Over 2 million Starlink users figured out how to mount Starlink to get an unobstructed view of the sky and get a clearer signal.
Although the Starlink kit comes with a default tripod mount, there are better mounts that will give your dish more clearance. Try these mounts for different results:
Roof mount – Minimal roof invasion or damage.
J-mount – Versatility
Flashing mount – For roof shingles
Pivot Mount – For Starlink RV
Tower mount – Best in places with heavy obstruction
This guide provides the lowdown on residential users’ most effective mounting options.
What Is The Best Way To Mount Starlink?
Starlink operates best with a clear view of the sky. Therefore, your mounting should ensure the following.
- The dish has a flexible angle to move.
- You can get an unobstructed view at any time.
- You can reach the dish in case you need to make changes.
- The mount and dish are safe and secure against harsh weather and damage.
The roof mount is one of the best ways to mount Starlink. You have two options for mounting your Starlink on the roof.
Here’s how to install Starlink on the roof using a roof mount and a flashing mount.
How To Mount Starlink Dish On A Roof.
Satellite installed on a roof.
You can mount the Starlink dish using the ridgeline on a sloped or flat roof. The aim of using a ridgeline mount is to avoid penetrating the roof.
Assess where to install the mount.
The location of your mount needs to be somewhere that allows easy cable routing into the house. We recommend picking a spot on the roof near any entry point, like a window.
Unplug the Starlink dish.
Switch off the power and unplug the Starlink dish cable from the router.
Carry up your mount.
The ridgemount isn’t that heavy. However, ensure you have secured the roof with roof jacks for your feet. Roof jacks give you somewhere to firmly place your feet on a sloping roof.
Loosen the mount’s arm.
The non-penetrating roof mount has a center arm. Turn the knob to loosen the arms.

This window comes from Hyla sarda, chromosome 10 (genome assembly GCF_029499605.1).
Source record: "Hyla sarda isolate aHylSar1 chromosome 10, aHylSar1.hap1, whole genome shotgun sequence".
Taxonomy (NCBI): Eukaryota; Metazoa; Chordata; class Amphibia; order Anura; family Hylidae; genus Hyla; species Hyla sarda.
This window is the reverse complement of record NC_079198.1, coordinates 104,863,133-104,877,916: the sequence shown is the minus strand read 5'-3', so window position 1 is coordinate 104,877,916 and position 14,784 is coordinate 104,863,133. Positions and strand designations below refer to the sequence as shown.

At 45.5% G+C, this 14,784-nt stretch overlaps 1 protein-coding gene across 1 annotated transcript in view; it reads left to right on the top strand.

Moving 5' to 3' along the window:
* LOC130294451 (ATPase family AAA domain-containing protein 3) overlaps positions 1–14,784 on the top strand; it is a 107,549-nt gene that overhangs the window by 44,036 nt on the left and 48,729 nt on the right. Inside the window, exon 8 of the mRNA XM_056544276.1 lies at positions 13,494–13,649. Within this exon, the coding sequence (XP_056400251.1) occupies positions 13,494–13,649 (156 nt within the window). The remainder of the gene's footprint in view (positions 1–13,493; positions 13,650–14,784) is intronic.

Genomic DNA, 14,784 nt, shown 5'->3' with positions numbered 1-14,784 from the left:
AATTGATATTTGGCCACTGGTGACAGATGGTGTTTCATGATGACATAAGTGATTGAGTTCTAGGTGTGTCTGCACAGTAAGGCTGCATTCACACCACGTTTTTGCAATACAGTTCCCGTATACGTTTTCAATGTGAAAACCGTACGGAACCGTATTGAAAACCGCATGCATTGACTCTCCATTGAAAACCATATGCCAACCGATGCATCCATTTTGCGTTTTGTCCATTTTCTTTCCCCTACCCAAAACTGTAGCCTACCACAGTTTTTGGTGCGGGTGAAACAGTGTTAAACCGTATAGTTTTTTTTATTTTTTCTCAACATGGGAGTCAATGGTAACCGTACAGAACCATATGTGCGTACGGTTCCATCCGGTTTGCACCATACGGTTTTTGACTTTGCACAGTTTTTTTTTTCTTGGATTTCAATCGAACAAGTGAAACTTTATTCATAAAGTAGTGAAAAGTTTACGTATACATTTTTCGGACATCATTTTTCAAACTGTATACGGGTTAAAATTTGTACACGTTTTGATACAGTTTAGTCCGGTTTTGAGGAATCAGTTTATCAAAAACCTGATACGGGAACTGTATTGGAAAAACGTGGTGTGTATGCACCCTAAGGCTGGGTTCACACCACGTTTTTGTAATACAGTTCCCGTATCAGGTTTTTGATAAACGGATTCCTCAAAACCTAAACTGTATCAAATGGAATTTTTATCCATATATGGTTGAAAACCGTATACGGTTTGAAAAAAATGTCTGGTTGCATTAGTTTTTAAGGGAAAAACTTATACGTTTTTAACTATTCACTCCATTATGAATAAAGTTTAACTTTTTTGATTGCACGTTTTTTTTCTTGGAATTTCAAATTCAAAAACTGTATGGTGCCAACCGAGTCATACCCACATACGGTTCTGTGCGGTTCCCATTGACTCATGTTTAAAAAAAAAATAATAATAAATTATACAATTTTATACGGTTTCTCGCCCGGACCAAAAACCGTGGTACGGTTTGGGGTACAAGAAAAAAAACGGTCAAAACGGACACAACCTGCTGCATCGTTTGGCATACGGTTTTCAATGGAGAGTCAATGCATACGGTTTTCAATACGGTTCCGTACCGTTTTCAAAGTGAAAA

Position the mount.
Sit the mount such that each side of the mount sits flush on the roof while the center rests on the ridgeline’s peak.
Tighten the mount.
Tighten the center arm controlling knob so your mount doesn’t extend or contract by accident.
Secure the mount.
The ridgeline mount comes with ballast bags to keep the mount steady. Carry them up the roof and place two on each side of the mount. Ensure they cover all four corners. They are heavy enough to stay put against the wind. Add an optional DIY sandbag/weight to hold out against heavier winds.
How to Run Starlink Cable Into The House
Route your cable.
Using the shortest path to an exit point closest to the mount, place the cable against support structures where you can place cabling pins. Your cable will pass by the house’s outer wall.
Note: You are avoiding drilling any holes on the roof. However, you can drill a hole in the home’s wall siding.
Ensure the dish connector stays near the mounting site while the router plan stays near the house.
Create a clear path in the house.
Create the shortest path between the Starlink router inside and the dish mount outside. Keep the wall undamaged.
A technician laying cable in the house
Pin the cable.
Cable clips provide neat work, and long cables. Ensure your cable bends in gentle curves only.
Also, it might help if you route the cable through areas in the home with minimal movement. Low or high wall sections ensure your walls stay need clear of any wire eye sores.
Place the Starlink dish.
Carry your Starlink dish in its carrier bag to avoid damaging it. At this point, you should have run part of the cable up the mount’s length. Slide the dish onto the mount’s pole. You’ll know it’s a snug fit when you hear a click.
Ensure the dish faces upwards at a slight angle and there’s no shaky movement when touching the mount slightly.